Study findings complement the findings of Bond et al [28], who tested 3 versions of a mobile phone intervention that provided feedback about time spent in objectively measured sedentary behavior and prompted activity breaks following periods of continuous sedentariness in a sample of overweight/obese adults who were predominantly white and female. Notably, all versions of the mobile phone intervention were associated with within-subjects decreases in sedentary time, although mobile phone prompts to engage in 3 minutes of activity after 30 minutes of sedentary time were associated with greater reductions in sedentary time than prompts to engage in 12 minutes of activity after 120 minutes of sedentary time. Future research will be needed to determine whether mobile phone interventions have a sustained impact on sedentary behavior and to determine the optimal scheduling of prompts in longer-term interventions.

    This study has notable strengths and limitations. Strengths include the application of novel technology that is scalable and has the potential to modify sedentary behavior across settings. In addition, although previous intervention research has primarily focused on reducing occupational sitting [39,44,45], the current intervention emphasized reducing sitting and promoting activity among adults across settings. Additionally, accelerometers were used to provide an objective measure of sedentary and active time; however, the accelerometers used in the study are not able to differentiate between sitting and standing. Because the mobile phone intervention messages encouraged both standing and moving around, it is noteworthy that the accelerometers used in this study did not have the capability of capturing increased time spent standing unless individuals were also moving around. Thus, it is possible that the impact of the mobile phone intervention on sedentary behavior was underestimated. It is also notable that mobile phone prompts to interrupt sedentary behavior were triggered based on self-reported sitting during random assessments throughout the day rather than objective activity monitoring.

    A major limitation of the study was the quasi-experimental design (ie, nonrandom assignment). Sequential assignment of participants to the groups resulted in differences in participant characteristics including race, age, education, and smoking level. Although we attempted to control for differences in participant characteristics, randomization will be required to confirm study findings. Nevertheless, it is noteworthy that intervention participants seemed to be more vulnerable in many ways than the control group (eg, less education, more nonwhite, more smoking) and it seems promising that the intervention appeared to have a positive impact. Another limitation was that the intervention started during the first study visit (because it was embedded in the larger parent study) and, as a result, there was no baseline accelerometer measurement period. As such, we are unable to determine whether there were differences in objectively measured sedentary time between groups before the initiation of the intervention, although preintervention self-reports of daily sitting did not differ between groups. Finally, the study is limited by the short duration of the intervention (7 days). Randomized controlled trials will be needed to confirm these pilot study findings and determine the longer-term effectiveness of using mobile phone interventions to modify sedentary time.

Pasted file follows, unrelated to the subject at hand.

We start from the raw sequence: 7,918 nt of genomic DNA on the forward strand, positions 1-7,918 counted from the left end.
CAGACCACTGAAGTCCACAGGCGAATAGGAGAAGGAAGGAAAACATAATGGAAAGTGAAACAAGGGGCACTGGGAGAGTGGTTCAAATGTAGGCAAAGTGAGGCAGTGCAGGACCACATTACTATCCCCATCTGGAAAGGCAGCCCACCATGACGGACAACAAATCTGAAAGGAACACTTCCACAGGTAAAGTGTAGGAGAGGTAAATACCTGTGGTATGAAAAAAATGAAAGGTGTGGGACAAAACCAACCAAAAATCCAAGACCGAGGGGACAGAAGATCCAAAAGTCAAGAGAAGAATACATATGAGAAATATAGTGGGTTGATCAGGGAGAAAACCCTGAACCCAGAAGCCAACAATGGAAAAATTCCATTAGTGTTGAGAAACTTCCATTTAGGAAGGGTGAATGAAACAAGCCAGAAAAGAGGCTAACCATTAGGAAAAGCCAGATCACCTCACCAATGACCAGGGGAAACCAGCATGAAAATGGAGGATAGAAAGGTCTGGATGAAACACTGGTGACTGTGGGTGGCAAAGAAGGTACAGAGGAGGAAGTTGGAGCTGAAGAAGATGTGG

In summary, although evidence indicates the importance of reducing and breaking up sedentary time throughout the day, it remains unclear how to most effectively reduce sedentary behavior. This study evaluated the impact of an intervention that used mobile phone technology to prompt adults to reduce and break up their sedentary time and thereby increase activity. Intervention participants had less sedentary and more active time than control participants did during the 7-day study period. Findings also suggest that simple mobile phone messages may acutely increase activity in the 10 minutes following the prompt. These findings, although preliminary, underscore the potential impact of mobile phone interventions to modify sedentary behavior and positively influence health. Effective mobile phone interventions for sedentary behavior could be a practical and wide-reaching tool for cancer and disease prevention.

    Acknowledgments

    This research was supported primarily by American Cancer Society grant MRSGT-10-104-01-CPHPS (to DEK). Additional support for this work came from American Cancer Society grant MRSGT-12-114-01-CPPB (to MSB) and also the e-Health Technology Program, a resource of the National Institutes of Health through the MD Anderson Cancer Center Support Grant (CA016672) and the Duncan Family Institute for Cancer Prevention and Risk Assessment.

    Conflicts of Interest

    None declared.

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    Abbreviations

    BMI: body mass index
    IPAQ: International Physical Activity Questionnaire
    LMM: linear mixed model
    REALM: Rapid Estimate of Adult Literacy in Medicine


    Edited by A Moorhead; submitted 16.09.15; peer-reviewed by C Forbes, Y Bartlett, L Yardley; comments to author 05.11.15; revised version received 03.12.15; accepted 23.12.15; published 25.01.16

    ©Darla E Kendzor, Kerem Shuval, Kelley Pettee Gabriel, Michael S Businelle, Ping Ma, Robin R High, Erica L Cuate, Insiya B Poonawalla, Debra M Rios, Wendy Demark-Wahnefried, Michael D Swartz, David W Wetter. Originally published in the Journal of Medical Internet Research (http://www.jmir.org), 25.01.2016.